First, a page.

A 28-year-old woman presented with redness, pain, and gradual diminution of vision in the left eye since 2 weeks. She was an agriculturist by occupation. She had no history of photophobia, ocular trauma, contact lens use, ocular surgery, fever, joint pain, rashes, Koch’s, contact, or any other systemic infection. There was no similar complaint in the past or in the other eye. On examination, the best corrected visual acuity (BCVA) in the right eye and the left eye was 6/6, N6, and 6/60, N12 respectively. Extraocular movements in the right eye were full. In the left eye, there was a mild limitation in abduction. The rest of the movements were full. Right-eye examination was unremarkable. Intraocular pressure was 12 mm Hg in both eyes. The left eye showed multiple scleral abscesses (Figures 1a–c [Fig. 1]) with anterior chamber cells 1+ and posterior synechiae. The cornea was not involved. Fundus of the left eye showed exudative retinal detachment (Figure 2a [Fig. 2]). B-scan ultrasonography showed exudative retinal detachment with thickened posterior ocular coat (choroid and sclera) and fluid in sub-Tenon’s space (Figure 2b [Fig. 2]). Ultrasound biomicroscopy prior to scraping in the left eye showed scleral thickening suggestive of scleritis (Figure 1d [Fig. 1]). A diagnosis of anterior and posterior scleritis with anterior uveitis was made. A diagnostic and therapeutic scleral scraping was done along with intraoperative antibiotic irrigation. Detailed microbiological testing was performed, including smear and culture. Smears underwent Gram staining, KOH mount, Giemsa staining and modified Ziehl-Neelsen acid fast staining to include all bacteria, fungus, and atypical micro-organism involvement. Culture for aerobic and anaerobic bacteria, Sabouraud dextrose agar for fungus, and Lowenstein- Jensen medium culture was done for acid fast organism. Microbiologic analysis showed no evidence of bacteria, fungus, or any atypical microorganism on smear and culture. The patient was started on topical (fortified tobramycin 1.4% and fortified cefazolin 5%) and systemic antibiotics (Ciprofloxacin); and topical steroids (Predacetate 1%) along with systemic non-steroidal anti-inflammatory drugs (NSAIDS) (Indomethacin). Histopathology (Figure 3a [Fig. 3]) showed the presence of necrotizing inflammation along with the presence of lymphocytes and plasma cells suggestive of necrotizing granulomatous vasculitis seen in polyangiitis or tuberculosis. In our case, we also noticed evidence of focal vasculitis surrounded by palisading histiocytes and lymphocytes. No microorganism was noted in the histopathological examination, thus suggesting a non-infectious etiology. The erythrocyte sedimentation rate (ESR) was raised (35 mm/hr). Mantoux test, anti-neutrophil cystoplasmic antibodies (P ANCA and C ANCA) and Quanti-FERON-TB gold test were negative. Polymerase chain reaction (PCR) from biopsied material for detection of eubacteria, panfungal and mycobacterial tuberculosis genome was negative. Chest X-ray was within normal limits. HLA B27 was negative. Hence the patient’s systemic and collagen disease work-up was also not supportive of histopathologic analysis. The patient was started on oral steroids (Prednisolone 1mg/kg/body weight weekly tapering) which led to worsening of the condition after 1 week (Figure 4a [Fig. 4]), suggesting infectious etiology, and thus both topical and oral steroids were stopped. Scleral biopsy was taken from the lesion in the nasal quadrant, which supported signs of inflammation and necrosis. No microorganisms were detected (Figure 3b [Fig. 3]). We continued weekly debridement with antibiotic irrigation and topical antibiotics, and the lesions started resolving (Figure 4b [Fig. 4]). Complete resolution of the abscesses was noted at 1 month (Figure 4c [Fig. 4]). BCVA in the left eye on 4 weeks follow-up improved to 6/9, N6, and after 6 months it was 6/6, N6. Scleral thinning was noted on 6 months follow-up with no evidence of recurrence (Figure 4d [Fig. 4]).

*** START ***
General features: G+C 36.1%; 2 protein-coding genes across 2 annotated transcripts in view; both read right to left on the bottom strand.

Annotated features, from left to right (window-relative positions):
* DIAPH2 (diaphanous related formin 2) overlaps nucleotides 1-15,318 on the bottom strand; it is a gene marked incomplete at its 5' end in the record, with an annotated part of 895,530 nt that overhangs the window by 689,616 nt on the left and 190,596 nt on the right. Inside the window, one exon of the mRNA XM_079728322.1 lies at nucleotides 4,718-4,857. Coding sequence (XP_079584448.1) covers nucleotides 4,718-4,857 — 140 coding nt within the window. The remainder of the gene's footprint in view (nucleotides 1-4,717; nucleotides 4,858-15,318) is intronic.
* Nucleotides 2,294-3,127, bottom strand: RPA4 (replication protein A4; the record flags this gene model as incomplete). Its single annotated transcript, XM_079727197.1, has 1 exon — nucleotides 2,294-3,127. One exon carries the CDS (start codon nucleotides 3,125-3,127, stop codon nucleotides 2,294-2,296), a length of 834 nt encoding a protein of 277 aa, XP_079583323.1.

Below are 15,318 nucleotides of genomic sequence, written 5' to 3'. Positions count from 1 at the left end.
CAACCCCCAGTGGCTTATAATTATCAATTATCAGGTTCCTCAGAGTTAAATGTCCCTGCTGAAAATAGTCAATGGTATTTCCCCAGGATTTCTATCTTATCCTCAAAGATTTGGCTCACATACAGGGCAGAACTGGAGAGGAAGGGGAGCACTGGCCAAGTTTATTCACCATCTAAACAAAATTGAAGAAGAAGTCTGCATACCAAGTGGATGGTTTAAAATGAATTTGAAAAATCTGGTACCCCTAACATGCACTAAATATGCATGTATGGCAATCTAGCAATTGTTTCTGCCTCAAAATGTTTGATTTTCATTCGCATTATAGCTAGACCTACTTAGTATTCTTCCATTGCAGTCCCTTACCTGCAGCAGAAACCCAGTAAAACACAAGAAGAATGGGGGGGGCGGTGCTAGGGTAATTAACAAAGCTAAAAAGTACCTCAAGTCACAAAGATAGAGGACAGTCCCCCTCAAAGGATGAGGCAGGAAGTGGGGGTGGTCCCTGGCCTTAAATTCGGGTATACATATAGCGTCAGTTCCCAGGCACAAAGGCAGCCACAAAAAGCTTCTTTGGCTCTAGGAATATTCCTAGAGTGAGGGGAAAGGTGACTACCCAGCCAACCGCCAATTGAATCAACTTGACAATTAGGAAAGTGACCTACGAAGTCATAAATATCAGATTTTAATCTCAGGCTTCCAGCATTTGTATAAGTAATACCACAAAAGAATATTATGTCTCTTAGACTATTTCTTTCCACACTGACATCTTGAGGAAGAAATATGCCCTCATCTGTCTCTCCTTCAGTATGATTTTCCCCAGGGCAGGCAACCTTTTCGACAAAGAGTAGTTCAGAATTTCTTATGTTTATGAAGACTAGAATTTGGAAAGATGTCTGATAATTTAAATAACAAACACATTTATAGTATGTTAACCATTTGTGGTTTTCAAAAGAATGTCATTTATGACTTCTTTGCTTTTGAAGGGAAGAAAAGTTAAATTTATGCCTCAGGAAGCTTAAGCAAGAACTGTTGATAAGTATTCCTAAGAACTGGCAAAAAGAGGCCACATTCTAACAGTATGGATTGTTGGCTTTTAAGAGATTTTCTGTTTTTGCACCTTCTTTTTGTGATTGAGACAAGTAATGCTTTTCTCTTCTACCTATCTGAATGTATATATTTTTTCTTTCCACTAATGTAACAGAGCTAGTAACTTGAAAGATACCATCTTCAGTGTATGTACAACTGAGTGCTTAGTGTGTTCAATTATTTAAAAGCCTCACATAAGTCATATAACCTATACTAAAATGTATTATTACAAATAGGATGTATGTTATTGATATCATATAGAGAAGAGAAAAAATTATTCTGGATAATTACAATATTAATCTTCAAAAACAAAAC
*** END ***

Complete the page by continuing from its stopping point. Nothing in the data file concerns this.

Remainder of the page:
Scleritis is mostly idiopathic. Infectious scleritis accounts for only 5–10% of cases [4]. It presents as an ulcerated or non-ulcerated nodule. The clinical picture is similar to immune mediated scleritis. Around 30 to 50% of the non-infectious type of scleritis is associated with underlying autoimmune disease [5]. Autoimmune scleritis is characterized by varying mixtures of palisading granulomas, necrosis, and vasculitis. Infectious scleritis is characterized by acute inflammation and necrosis, and idiopathic scleritis is characterized by chronic non-specific inflammation with follicles and varying amounts of fibrosis [6]. A study by Riono WP et al. has documented nonzonal diffuse scleral inflammation similar to our case [7]. Pseudomonas aeruginosa is the most common causative agent in Western countries [8], [9], [10], [11]. However, fungus has been reported as the leading organism in developing countries like India [12]. Systemic steroids aid immune-mediated scleritis while they worsen infectious scleritis. Hence it is important to differentiate between these two conditions. In our case, the patient’s condition worsened on systemic steroids, suggesting infective etiology. Isolated infectious scleritis has a better prognosis than keratoscleritis. It is difficult to manage, as organisms remain in the tightly bound collagen fibres of the scleral layers which are poorly penetrated by the antimicrobials [13]. Surgical debridement aids as a diagnostic tool, therapeutically facilitates the penetration of antibiotics, and debulks the infected scleral tissue. Combined surgical debridement with intraoperative antibiotic irrigation and medical management shortens the course of treatment and produces a more favorable outcome. Ruling out infective etiology prior to administering steroids is a game changer. Material should be sent for both microbiological and histopathological analysis. PCR if available aids in ruling out mycobacterial etiology. Systemic and collagen disease work-up should be done to rule out immune etiology. Aggressive and prolonged topical and systemic antibiotics must be instituted in suspected cases of intrascleral dissemination [13]. In absence of perforation of the globe or severe scleral ectasia with uveal exposure during debridement, a scleral graft is not needed [1]. Probably exotoxin from the infectious organism is responsible for exudative retinal detachment. It may be a manifestation of severe infective scleritis, which can be well managed with surgical debridement of scleral abscess and aggressive antibiotic therapy.


We conclude that infective etiology should be kept in mind in spite of non-contributory results of repeated scraping and surgical debridement. Scleral scraping should be sent for microbiological and histopathological analysis. Debridement is a diagnostic as well as a therapeutic aid. Scleral biopsy can be helpful in inconclusive cases to detect occult microorganisms in view of tunnel lesions seen in scleritis, and also to differentiate immune versus infective. Exudative retinal detachment in severe infective scleritis can be well managed with surgical debridement and antibiotic therapy.


Competing interests

The authors declare that they have no competing interests.